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Lethbridge Herald Newspaper Archives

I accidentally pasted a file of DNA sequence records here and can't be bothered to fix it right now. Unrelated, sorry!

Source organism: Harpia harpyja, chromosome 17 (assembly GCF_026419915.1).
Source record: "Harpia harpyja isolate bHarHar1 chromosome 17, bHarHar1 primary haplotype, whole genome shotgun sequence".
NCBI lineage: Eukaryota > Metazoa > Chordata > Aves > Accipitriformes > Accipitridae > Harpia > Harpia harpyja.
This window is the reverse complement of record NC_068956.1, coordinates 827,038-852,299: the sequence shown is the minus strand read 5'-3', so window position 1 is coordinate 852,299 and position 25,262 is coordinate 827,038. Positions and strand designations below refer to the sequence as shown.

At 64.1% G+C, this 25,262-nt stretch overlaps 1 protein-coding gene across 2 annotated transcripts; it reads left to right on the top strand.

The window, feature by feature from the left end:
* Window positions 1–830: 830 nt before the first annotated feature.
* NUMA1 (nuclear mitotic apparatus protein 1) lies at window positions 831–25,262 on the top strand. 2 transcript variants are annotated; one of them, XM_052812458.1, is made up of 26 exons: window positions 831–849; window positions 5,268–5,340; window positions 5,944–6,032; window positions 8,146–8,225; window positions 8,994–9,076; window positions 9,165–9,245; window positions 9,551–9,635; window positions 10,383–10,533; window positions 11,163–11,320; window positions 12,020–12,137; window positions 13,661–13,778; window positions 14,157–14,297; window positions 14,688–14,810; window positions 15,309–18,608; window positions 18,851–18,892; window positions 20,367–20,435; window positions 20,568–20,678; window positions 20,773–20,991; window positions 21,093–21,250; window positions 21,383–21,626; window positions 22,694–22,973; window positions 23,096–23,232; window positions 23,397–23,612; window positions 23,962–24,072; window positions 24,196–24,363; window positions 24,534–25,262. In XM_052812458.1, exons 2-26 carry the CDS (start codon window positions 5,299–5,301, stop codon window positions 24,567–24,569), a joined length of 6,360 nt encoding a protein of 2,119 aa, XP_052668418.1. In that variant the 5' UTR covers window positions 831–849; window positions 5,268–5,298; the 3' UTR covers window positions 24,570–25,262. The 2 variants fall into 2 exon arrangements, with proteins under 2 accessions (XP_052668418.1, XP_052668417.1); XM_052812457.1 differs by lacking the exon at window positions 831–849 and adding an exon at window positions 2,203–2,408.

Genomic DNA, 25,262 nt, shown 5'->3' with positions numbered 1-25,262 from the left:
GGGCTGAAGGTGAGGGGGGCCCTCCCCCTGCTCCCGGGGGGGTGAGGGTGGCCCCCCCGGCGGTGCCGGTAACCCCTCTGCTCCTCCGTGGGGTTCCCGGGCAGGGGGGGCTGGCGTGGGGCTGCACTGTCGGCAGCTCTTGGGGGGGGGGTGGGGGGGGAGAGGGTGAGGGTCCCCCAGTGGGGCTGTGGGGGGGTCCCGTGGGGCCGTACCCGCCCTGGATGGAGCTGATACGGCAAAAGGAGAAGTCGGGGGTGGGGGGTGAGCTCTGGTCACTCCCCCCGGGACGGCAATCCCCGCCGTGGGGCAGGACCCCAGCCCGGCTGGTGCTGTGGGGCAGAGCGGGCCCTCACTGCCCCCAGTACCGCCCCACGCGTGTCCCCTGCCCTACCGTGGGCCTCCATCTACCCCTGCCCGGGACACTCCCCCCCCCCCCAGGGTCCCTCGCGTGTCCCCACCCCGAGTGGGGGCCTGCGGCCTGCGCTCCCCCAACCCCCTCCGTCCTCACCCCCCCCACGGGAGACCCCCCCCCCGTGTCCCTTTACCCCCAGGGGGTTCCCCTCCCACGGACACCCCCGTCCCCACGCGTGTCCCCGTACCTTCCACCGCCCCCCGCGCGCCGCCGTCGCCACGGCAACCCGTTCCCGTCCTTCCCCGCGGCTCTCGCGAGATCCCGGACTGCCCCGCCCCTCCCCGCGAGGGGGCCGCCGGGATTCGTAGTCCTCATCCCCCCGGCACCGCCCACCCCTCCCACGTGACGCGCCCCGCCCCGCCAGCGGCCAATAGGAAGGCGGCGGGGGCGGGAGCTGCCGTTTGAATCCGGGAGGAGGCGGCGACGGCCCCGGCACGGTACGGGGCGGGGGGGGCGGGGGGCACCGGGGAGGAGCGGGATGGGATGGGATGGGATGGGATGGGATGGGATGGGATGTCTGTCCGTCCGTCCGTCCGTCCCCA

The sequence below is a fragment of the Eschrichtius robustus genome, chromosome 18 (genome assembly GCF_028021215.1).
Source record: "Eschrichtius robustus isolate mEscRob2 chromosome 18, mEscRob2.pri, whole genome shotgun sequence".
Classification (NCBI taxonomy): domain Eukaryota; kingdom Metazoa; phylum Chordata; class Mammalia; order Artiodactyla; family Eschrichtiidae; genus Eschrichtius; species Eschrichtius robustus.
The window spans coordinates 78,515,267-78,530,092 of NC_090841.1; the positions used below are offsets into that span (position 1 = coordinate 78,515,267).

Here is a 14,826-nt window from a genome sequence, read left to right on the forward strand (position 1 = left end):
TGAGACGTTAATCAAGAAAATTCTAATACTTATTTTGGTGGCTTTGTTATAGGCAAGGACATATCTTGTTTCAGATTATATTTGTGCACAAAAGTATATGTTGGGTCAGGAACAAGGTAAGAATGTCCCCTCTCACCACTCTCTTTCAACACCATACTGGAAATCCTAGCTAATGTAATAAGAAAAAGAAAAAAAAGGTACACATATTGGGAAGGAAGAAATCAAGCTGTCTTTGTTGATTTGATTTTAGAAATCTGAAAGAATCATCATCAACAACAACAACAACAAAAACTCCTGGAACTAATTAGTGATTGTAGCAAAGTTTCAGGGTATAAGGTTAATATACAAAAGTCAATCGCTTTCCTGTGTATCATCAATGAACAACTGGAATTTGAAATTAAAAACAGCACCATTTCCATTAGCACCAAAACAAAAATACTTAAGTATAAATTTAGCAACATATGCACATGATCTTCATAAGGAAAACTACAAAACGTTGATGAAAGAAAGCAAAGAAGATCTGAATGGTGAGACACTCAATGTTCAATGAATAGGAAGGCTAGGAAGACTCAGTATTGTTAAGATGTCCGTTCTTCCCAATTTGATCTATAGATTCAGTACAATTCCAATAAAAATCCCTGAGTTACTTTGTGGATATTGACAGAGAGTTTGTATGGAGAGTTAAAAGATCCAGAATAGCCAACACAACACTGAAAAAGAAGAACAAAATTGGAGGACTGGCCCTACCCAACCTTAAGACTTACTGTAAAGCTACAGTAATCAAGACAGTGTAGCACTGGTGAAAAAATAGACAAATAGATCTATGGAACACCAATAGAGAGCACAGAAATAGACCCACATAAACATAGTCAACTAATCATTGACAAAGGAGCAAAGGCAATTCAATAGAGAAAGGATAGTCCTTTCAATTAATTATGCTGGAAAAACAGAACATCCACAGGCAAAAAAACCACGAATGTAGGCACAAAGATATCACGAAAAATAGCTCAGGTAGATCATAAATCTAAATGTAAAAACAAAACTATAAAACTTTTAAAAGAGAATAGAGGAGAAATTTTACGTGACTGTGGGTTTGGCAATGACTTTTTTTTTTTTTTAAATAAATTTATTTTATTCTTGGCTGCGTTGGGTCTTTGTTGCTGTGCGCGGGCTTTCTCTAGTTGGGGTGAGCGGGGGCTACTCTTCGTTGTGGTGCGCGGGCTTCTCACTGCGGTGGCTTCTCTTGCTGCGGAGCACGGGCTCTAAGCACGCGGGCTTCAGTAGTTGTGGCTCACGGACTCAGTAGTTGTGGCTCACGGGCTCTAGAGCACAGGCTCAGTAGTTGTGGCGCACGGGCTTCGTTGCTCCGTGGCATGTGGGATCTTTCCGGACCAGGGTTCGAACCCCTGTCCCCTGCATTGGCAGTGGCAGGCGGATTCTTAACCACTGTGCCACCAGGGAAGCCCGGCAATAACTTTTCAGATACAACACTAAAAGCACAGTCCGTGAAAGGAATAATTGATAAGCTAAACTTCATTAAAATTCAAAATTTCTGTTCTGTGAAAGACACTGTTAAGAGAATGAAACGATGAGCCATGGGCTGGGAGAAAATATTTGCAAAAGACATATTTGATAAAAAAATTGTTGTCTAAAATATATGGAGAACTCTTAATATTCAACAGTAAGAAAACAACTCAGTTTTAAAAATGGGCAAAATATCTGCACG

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Lethbridge Herald, The (Newspaper) - May 8, 1973, Lethbridge, Alberta MRS. URNICE VOTH just returned from Hawaii. Drop in and enquire about your HAWAIIAN VACATION NOWI ART WILLIAMS TRAVEL CENTRE VIUAGI MAIL PHONC 328-3201 The LetHtoutge Herald SECOND SECTION Lethbridge, Alberta, Tuesday, May 8, 1973 PAGES 13 TO 26 LETHBRIDGE OFFICE FURNITURE LTD. Lower 7th Street Shopping Mall Uthbridge, Alberta Phon. (403) 328-7411 FILING CABINETS A review St. John concert short of ideal By PAT ORCHARD The Lethbridge Symphony Chorus, conducted by Lucien Needham, and accompanied by Louise Chapman (harpsi- chord) and the string section of ths Lethbridge Symphony Orchestra performed a rath- er controversial rendering of Handel's St. John Passion at the Yates Memorial Centre Monday evening. I say controversial, as this text was no masterpiece, eith- er verbally or structurally, having been edited by Mich- ael Diacks. Although Mr. Di- acke presumably aimed to ar- range the music as Handel would have wanted it, he has indulged in some rather cur- ious rhythmic changes, as (veil as including chorales and choruses from other Passions and oratorios. However, this was no fault of the perform- ers, so let us discuss tha qual- ity of last evening's perform- ance. Walter Goerzen was a most authoritative Evange- ist. His interpreations were intelligent, ranging from pas- sages of the utmost subtlety, to others sung with tremen- dous virility. He had an ample tenor voice of fins quality which could, with a little mere imaginative coaching, become a compel- ling dramatic instrument. Arnold Dvorkin, as Pi- late, had an irritating habit of attacking notes from be- low in an uncomfortable way, 01 else attacking them in lit- tle explosive bursts. His in- terpretations needed expres- sion more than just mere vol- ume. However one could blame the accompaniment as part of his problem. Mr. Arthur Hunt was a noble Jesus, but I suspect he found the bass arias uncomfortable in the lower register, as at times his voice was surpris- ingly obscured by the orches- tra. The heavy beat in his tone made him sound rather taxed by his runs, but were his voice in happier and freer condition, his interpretations too, could be worthy of seri- ous consideration. Mrs. Colleen Kaufman (so- prano) had a bright pleasant voice. She has technique enough but one had the im- pression that what she gives is all she has to give. She never seemed to start or end a phrase with plenty of breath in hand. However, this could have been due to nervousness, as the artistry of her duets was always of the highest level. Mary Thompson (contralto) had the energy and volume needed for the part, but her vibrato was irritating on long- held notes. The crowd choruses had a tendency to come in on their leads rather than hit them. The sopranos seemed unable to cope successfully with the high notes, which emerged as little squeaks. One fslt the singers could have empha- sized the more venomous words such as with a more derisive tone. Nevertheless, their approach was live and positive, and as such deserved the highest commendation. The choir's brief handling of the chorales were the high- light of the evening. Handel would have been somewhat surprised by them, as there were no chorales written for the St. John Passion. The harpsichord accompani- ment was adequate, while the cello and bass sections of the string orchestra could scarcely be endured. Music of this period was usually written for voice and con- tinuo. The accompanists are to be congratulated, as rarely did they cbscurs an aria. Although the performance was admirable, it was hardly what Handelians would ideally want of the St. John Passion. However, it did pro- Aide the opportunity to re- mind us of an unjustly neglected work. Perhaps next time the conductor could chooss something more tech- nically mature. Youngsters celebrate World Red Cross Day Meet Mixey Three-year-old Shelldon Doherty, 1010 7 Ave. S., beams with pride as he dis- plays "a boys' best friend." Mixey doesn't qppear to be quite as exuberant about the relationship.________________________ MOTHER'S DAY SPECIALS F.T.D. SPECIAL ond Flowering Plants 10 and up ORDER NOW FOR SUNDAY, MAY 13th Call 327-5747 FRACHE'S FLOWER SHOP 322 6th Street South LETHBRIDGE Boards consider safety, smoking A petition calling for safer crossing conditions at Mayor Magrath Drive and a revis- sion to smoking policy in local schools will be consider- ed by separate and public trustees tonight. Both school boards will EXTRA WEAR FOR EVERY PAIR MIKE HANZEL SHOE REPAIR 317 7th STREET SOUTH Certified Dental MMtianic CUFF BLACK, BLACK DENTAL LAB_ MEDICAL DENTAL BLDG. lowtr Level PHONE 327-2822 Catering KENTUCKY FRIED CHICKEN FOR SMALL OR LARGE PARTIES BIRTHDAY AND ANNIVERSARY CAKES MIMC MOHWAUTT tamely lestaulattt FOOD AND PASTRY SHOP 2021 3rd AVE. S. PHONE 328-8161 1701 M.M. DRIVE PHONE 328-7751 meet, separately, at p.m. Catholic trustees have re- ceived a request for improv- ed safety measures, at Mayor Magrath Drive and 5th Ave- nue South, signed by 30 con- cerned parents. "After the last petition to city council, and numerous phone calls to city hall, city police and members of city council, it seems we've been given nothing but a deaf ear. "Those in office continually pass the separate tees have been told. Trustees are asked by the 30 parents to "exert some very strong pressure" on city council to have a pedestrian overpass constructed at the north end of the intersection. Separate trustees will also discuss adoption of the 1973- 74 school calendar, nomina- tions for life membership and teacher awards to the Alberta School Trustees' Association and selection of a local drama presentation at a Banff fes- tival. AIR CONDITION NOW with the ROUND ONE Carrier ALCON REFRIGERATION LTD. FURNACES, SHEET METAL and HEATING, AIR CONDITIONING 2214 43 St. S. Ph. 327-5816 Public trustees will be asked to consider a more len- ient policy toward students who smoke in elementary and junior high schools. Musician recognized A 30 year career with music in Southern Alberta will be recognized at a spe- cial ceremony Wednesday from the University of Leth- bridge. A. K. Putland. who retires this year as sessional lecturer in the U of L music depart- ment, will receive a citation for distinguished service. The 2 p.m. presentation will be made by D. G. Blair, music department chairman, during a meeting of the uni- versity's arts and science council. Born in England, Mr. Put- land emigrated to Canada in 1915. He became a student at the University of Alberta at the age of 17. He became organist and choirmaster at Southminrter United Church in Lethbridge during 1943. Mr. Putland jcin- ed the staff of the Lethbridge Junior College in 1957 and taught music there until be- coming a sessional lecturer at the U of L in 1967. E. S. P. FOX Certified Dental Mechanic FOX (Leth.) DENTAL LAB LTD. 204 Medical Dental Bid.. Phone 327-6565 A 19G9 policy stales stu- dents in these schools are not permitted to smoke "under any condition." The first revision restricts students from smoking "dur ing the normal school day.'' The old smoking policy provides three steps of dis- cipline for violators: warning and "appropriate discipline" plus notification of parents, second violators to be asked to go home "for a day or two'' and then return to school with their parents. shall be given in writing by the student that violation will not occur Third-time offenders, under the 1969 policy, are suspend- ed by the principal and referr- ed to the deputy or assistant superintendent for "appropri- ate action." Proposed revision to the elementary junior policy simply' calls for students to be "appropriately disciplined by the principal of the No change is suggested for senior high school, which allows students to smoke in "designated calls for schools to discourage smok- ing by students and provides "appropriate discipline" for students found smoking in non-designated areas. Other items on the public board agenda include capital budget allocations, renova- tions to the Lakevicw School, board contributions to pen- sion plans and appointment of a new school superintend- ent. By BERNICE HERLE Herald Staff Writer Little white arm bands with the Red Cross symbol were worn by about 90 city students today to com- memorate World Red Cross Day. The Grade 2 classes of Fleetwood Bawden School decided to make paper arm- bands and wear them to show thsy believe in Red Cross. Pearl McKague, co-ordina- tor of the Grade 2 classes at Fleetwocd Bawden, said she had meant to order arm- bands for the children to wear bur forgot about it so the students decided to make their own. Last year for World Red Cross Day the Grade 2 classes visited the Auxiliary Hospital, airs. McKague said the Red Cross program set up in. the school is not rigid or structured. She said it deals with ths aspects of interna- tional understanding, health and community services. The Red Cross concept is just woven in with the other programs offered at the school. "For Mrs. Mc- Kague said, "in social studies the class studied pio- neers and so we tied it in with the Red Cross program of community services. "The pioneers are the peo- ple at the Green Acres Lodge who the children go to see. They each have a special person to she said. As far as the international aspect of the program is con- cerned, Mrs. McKague said the Red Cross branch in Cal- gary supplies health kits which the children fill with brushes, combs and other supplies. The kits are then distributed all over the world. Mrs. McKague, Pat Martin and Elsie Trovan, ttbe other Grade 2 teachers at Fleet- wood Bawden, use Red Cross material extensively in connection with their health classes. Red Cross supplies many posters of correct health procedures that the children understand easily. Mrs. McKague said it costs the children a dime to join. Red Cross and they must not ask their parents for the monay but rather they must earn themselves or take it out of their allowance. "Even if they can't bring a dime no one is she said. The instructor pointed out that the children are really interested in the program. She said it seems to give them a purpose to think about somebody else The children themselves, had definite views on Red Cross and World Red Cross Day. Brian Heinrich said World Red Cross Day is a day every- one celebrates Red Cross. "It's to remember people that have been helped by Red he said. Kent Hollingsworth said World Red Cross Day helps people remember how Red Cross got started. "It started in the war about 110 years ago and it was started by a man named Henry Dunant." Kent said "big people in Lethbridge" haip the Red Cross a lot. "My dad goes and donates blood. They get about a pint of blood out of people's he said. Shelly Mueller said "little people" can help the Rad Cress too. They can collect stamps and coupons. Sheldon Krahn said the money from the stamps and coupo'ns can be used to buy toys for sick children in hos- pitals. Mrs. McKague said the students have compiled _ a friendship album in which they put then- art work, a col- lection of their poetry and an account of their Rad Cross activities during the year. CHINOOK STATIONERS LTD. 'DOWNTOWN' 314 -7th Street South Phone 327-4591 For the finest, modern office furni- ture and all your stationery needs visit Chinook Stationers, Down- lown. Water users consider attempting well purchase GRAKUM (HNS) Famil- ies cut off from free water by 80-year-old Jane Whipple may attempt to buy the Whip- pie well or dig another well with government financial help. About 75 people met in a closed session here Monday night and failed to arrive at any solution to the problem forced on them Friday by Mrs. Wbipple. The meeting was told by John Zoeleman, councillor in Willow Creek municipal dis- trict 26, that Mrs. Whipple warned last February she would close the well located on her land and that the water was not for sale. But he suggested a commit- tee be formed to ask Mrs. Whipple to change her mind and sell the land. It was also suggested that a site north of "the Willow Creek be appropriate for a well and that the group should investigate the chances of getting financial help from the provincial gov- ernment. Members of the North Mac- leod Water Haulers Co-opera- tive say in 1961 they offered Mrs. Whipple per member per year for water. She re- they say. Mrs. Whipple's ranch is lo- cated about five miles north of Fort Macleod. ART DIETRICH DENTURE CLINIC DENTAL MECHANIC Schwartz Bldg. 222 5th St. S. Phone 328-4095 BERGMAN'S FLOOR COVERINGS Custom Installations Ph. 328-0372 2716 12 Ave. S. Hoyt's has theml Ideal shower giftsl "ARTISAN" Handcrafted in Canada Tea Pots Coffee Pots Mugs Cream and Sugar Onion Soups, etc. The artistic use of sand to create 'he unique texture and colour of this Cana- d i a n Made ovenproof tableware has inspired the name Artisan. PRICED FROM I .98 and UP Call China 327-5767 DOWNTOWN Kawasaki Does your motorcycle meet government regu- lations? All are required to have a headlight and tail light if ridden on forest reserves. SPECIAL WHILE STOCKS LAST 1972 KAWASAKI 750's. Reg. 1972 KAWASAKI SI 500's. Reg. LETHBRIDGE KAWASAKI 13th ST. and HARDIEVILLE RD. PHONE 327-6117 Brian soys: "WHAT'S A BETTER MACHINE? COME OUT AHEAD ON A KAWASAKI Full Six Months Warranty Coverage Reg. KAWASAKI Z-1900CC ONLY Bank Financing Available (O.A.P.C.) With No Trade In NORTH PLAZA FLORIST MIXED ARRANGEMENT The finest, freshest Beautifully arranged and de- livered. SPECIALS CUP and SAUCER ARRANGEMENT SPECIAL Rosebushes Mum Plants PUTTED PLANTS violets Hydrangeas From NORTH PLAZA FLORIST 618-13th Street North 327-1212 ;